16

When they thus ended had, the Knight began:

"Certes, your strife were easie to accord,
Would ye remit it to some righteous man."
"Unto yourselfe,” said they, “we give our word,
To bide that judgement ye shall us afford.”
“Then for assurance to my doome to stand,
Under my foote let each lay downe his sword;

And then you shall my sentence understand.”
So each of them layd downe his sword out of his hand.

17 Then Artegall thus to the younger sayd:

"Now tell me, Amidas, if that ye may, Your brothers land the which the sea hath layd Unto your part, and pluckt from his away, By what good right doe you withhold this day?" "What other right," (quoth he) "should you esteeme, But that the sea it to my share did lay?"

"Your right is good,” (sayd he) "and so I deeme, That what the sea unto you sent your own should seeme."

18 Then turning to the elder thus he sayd:

"Now, Bracidas, let this likewise be showne;

Your brothers threasure, which from him is strayd,
Being the dowry of his wife well knowne,
By what right doe you claime to be your owne?"
“What other right,” (quoth he) "should you esteeme,
But that the sea hath it unto me throwne?"

"Your right is good,” (sayd he) "and so I deeme, That what the sea unto you sent your own should seeme.

19
“For equall right in equall things doth stand;

For what the mighty Sea hath once possest,
And plucked quite from all possessors hand,
Whether by rage of waves that never rest,
Or else by wracke that wretches hath distrest,
He may dispose by his imperiall might,
As thing at randon left, to whom he list.

So, Amidas, the land was yours first hight;
And so the threasure yours is, Bracidas, by right.”

20
When he his sentence thus pronounced had,

Both Amidas and Philtra were displeased;
But Bracidas and Lucy were right glad,
And on the threasure by that judgement seased.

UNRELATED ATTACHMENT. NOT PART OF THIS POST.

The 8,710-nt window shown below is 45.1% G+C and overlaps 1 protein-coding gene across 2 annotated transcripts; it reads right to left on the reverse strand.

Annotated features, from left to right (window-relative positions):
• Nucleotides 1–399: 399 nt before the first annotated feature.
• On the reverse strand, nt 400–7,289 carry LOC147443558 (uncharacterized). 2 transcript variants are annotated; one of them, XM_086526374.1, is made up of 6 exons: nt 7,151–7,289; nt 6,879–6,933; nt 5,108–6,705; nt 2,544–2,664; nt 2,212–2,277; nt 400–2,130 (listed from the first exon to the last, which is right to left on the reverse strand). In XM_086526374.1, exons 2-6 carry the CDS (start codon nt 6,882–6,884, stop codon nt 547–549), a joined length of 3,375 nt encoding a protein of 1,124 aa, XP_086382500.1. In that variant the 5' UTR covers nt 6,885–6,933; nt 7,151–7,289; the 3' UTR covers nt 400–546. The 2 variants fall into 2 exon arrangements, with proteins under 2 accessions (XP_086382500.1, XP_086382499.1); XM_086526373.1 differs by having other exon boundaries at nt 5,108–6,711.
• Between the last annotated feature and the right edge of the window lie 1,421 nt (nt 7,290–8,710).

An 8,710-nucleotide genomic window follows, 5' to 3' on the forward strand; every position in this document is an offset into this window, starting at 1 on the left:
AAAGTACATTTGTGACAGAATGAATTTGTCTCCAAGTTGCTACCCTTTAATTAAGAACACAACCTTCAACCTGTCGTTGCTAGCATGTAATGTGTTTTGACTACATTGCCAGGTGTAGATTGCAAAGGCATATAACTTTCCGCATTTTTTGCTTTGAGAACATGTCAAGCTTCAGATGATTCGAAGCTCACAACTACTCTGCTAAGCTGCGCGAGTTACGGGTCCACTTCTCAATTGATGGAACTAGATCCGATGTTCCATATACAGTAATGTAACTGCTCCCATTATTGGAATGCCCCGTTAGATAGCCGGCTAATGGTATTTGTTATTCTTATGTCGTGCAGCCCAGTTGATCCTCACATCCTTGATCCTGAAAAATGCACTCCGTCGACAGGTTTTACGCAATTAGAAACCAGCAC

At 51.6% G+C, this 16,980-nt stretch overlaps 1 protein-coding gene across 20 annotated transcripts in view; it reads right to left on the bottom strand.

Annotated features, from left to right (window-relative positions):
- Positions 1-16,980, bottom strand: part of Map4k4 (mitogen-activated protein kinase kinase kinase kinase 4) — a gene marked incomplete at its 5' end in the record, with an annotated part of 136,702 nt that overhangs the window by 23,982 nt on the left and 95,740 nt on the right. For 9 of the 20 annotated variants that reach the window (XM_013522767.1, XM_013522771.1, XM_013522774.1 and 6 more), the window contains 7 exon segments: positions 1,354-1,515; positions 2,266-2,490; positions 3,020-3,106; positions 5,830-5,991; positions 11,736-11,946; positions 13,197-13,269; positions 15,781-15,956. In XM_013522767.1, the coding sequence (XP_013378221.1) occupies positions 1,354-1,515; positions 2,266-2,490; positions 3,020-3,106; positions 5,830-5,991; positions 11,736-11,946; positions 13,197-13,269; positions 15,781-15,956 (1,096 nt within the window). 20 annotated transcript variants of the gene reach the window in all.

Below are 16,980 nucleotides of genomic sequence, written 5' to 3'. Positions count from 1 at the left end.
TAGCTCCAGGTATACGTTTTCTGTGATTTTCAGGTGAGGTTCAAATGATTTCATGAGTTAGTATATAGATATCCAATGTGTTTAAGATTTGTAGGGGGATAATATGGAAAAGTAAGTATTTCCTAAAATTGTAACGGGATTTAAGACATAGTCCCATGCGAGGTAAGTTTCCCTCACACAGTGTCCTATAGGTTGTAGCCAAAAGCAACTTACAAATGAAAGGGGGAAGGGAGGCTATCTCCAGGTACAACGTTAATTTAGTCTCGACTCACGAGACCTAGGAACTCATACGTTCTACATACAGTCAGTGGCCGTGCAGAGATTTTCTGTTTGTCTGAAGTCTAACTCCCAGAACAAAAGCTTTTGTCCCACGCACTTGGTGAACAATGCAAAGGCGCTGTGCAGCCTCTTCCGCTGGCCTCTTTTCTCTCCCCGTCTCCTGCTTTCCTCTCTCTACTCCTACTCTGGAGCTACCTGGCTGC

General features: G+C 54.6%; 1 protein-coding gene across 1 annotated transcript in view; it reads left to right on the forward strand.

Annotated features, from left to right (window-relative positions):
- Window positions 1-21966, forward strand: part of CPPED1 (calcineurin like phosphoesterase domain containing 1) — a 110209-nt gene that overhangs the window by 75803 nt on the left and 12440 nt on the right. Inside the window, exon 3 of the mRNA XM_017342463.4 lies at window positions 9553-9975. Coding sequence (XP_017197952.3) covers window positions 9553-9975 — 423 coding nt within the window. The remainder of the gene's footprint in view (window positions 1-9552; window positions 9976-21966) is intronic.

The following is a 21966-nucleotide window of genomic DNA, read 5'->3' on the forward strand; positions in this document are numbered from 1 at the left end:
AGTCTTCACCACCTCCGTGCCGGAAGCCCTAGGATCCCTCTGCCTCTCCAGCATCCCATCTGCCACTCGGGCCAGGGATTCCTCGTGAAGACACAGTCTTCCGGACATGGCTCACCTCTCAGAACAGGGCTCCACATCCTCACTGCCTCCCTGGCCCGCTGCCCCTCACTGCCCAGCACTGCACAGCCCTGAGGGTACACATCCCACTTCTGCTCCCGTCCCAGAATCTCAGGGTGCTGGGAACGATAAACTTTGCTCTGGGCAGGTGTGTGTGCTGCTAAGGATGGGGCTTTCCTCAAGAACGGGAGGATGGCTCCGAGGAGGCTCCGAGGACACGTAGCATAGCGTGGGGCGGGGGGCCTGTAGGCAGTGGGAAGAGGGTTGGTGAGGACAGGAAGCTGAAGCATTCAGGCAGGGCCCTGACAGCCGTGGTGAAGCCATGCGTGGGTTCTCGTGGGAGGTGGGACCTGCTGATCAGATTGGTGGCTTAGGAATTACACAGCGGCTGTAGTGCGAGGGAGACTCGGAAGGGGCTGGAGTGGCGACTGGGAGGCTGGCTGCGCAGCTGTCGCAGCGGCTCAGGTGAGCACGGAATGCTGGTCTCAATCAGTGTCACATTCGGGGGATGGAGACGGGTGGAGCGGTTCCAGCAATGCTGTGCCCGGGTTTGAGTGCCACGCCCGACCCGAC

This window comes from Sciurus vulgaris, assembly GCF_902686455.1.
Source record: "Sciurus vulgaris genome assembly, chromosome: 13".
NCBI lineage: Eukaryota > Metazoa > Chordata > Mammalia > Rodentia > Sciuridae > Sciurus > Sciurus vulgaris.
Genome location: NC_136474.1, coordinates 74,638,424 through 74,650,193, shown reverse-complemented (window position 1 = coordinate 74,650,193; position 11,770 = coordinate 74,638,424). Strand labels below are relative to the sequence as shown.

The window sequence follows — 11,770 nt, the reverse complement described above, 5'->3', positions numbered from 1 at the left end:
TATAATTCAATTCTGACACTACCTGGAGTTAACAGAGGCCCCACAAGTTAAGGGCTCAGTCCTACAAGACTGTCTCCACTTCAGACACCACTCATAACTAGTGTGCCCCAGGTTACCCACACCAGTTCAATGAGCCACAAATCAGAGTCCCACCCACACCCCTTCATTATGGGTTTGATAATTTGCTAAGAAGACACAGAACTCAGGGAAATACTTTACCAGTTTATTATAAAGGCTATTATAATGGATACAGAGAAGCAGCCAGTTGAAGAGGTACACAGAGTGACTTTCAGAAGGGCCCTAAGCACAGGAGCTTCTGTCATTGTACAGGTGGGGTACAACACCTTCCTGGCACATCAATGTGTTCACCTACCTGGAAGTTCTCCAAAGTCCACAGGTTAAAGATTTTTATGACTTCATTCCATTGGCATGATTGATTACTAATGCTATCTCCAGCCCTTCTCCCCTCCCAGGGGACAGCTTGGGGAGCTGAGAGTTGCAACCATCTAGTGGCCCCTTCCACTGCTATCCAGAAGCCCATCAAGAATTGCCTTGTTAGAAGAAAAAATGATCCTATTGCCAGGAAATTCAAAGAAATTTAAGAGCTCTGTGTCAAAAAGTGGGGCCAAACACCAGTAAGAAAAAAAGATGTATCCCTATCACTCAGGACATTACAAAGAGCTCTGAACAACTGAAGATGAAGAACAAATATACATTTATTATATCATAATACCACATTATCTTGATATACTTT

So was their discord by this doome appeased,
And each one had his right. Then Artegall,
When as their sharpe contention he had ceased,

Departed on his way, as did befall,
To follow his old quest, the which him forth did call.

ILLINOIS

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EDITOR-IN-CHIEF

ALBERT KOCOURER

BOARD OF MANAGING EDITORS FREDERIC B. CROSSLEY

HENRY C. HALL

ROBERT W. MILLAR CHARLES B. ELDER

ALBERT KOCOUREK John H. WIGNORE NATHAN WILLIAM MacCHESNEY

ASSOCIATE EDITORS

Undergraduates WINSLOW WHITMAN THOMAS G. MCBRIDE BERNARD A. STOL GEORGE E. BILLETT ROBERT L. DONIGAN Calvin D. TROWBRIDGE HUBERT VAN HOOK THOMAS A. MATTHEWS JOHN C. TUCKER OWEN F. RALL

EDWARD S. PRICE Mahlon O. West

Faculty and Bar EDWIN C. AUSTIN

Louis M. GREELEY CHARLES G. LITTLE CECIL BARNES

WILLIAM H. HAIGHT ELMER M. LEESMAN ANDREW A. BRUCE

WILLIAM B. HALE ALBERT S. LONG
Louis G. CALDWELL
HERBERT HARLEY

HARRIS C. LUTKIN
MITCHELL D. FOLLAN SBEE RICHARD Y. HOFFMAN THEODORE SCHMIDT
JAMES J. FORSTALL CHARLES C. HYDE
Ex-Officio, R. ALLAN STEPHENS, Secretary, Illinois State Bar Association

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COMMENT ON RECENT CASES

ELECTIONS-BalloTS-VOTER'S TESTIMONY TO HIS VOTE.-In Metheny v. Pickel 310 Ill. 309, 141 N. E. 762 (Dec. 19, 1923), the Supreme Court has taken a liberal and wise stand as to the permissible mode of proving fraudulent mishandling of ballots at an election. In that case, the official return of an election for school director showed 84 votes for M. and 123 for P. The only opportunity for official misconduct occurred at the time of the balloting, when one of the judges did have an opportunity to substitute P. ballots for M. ballots. But did he? The contestant produced 118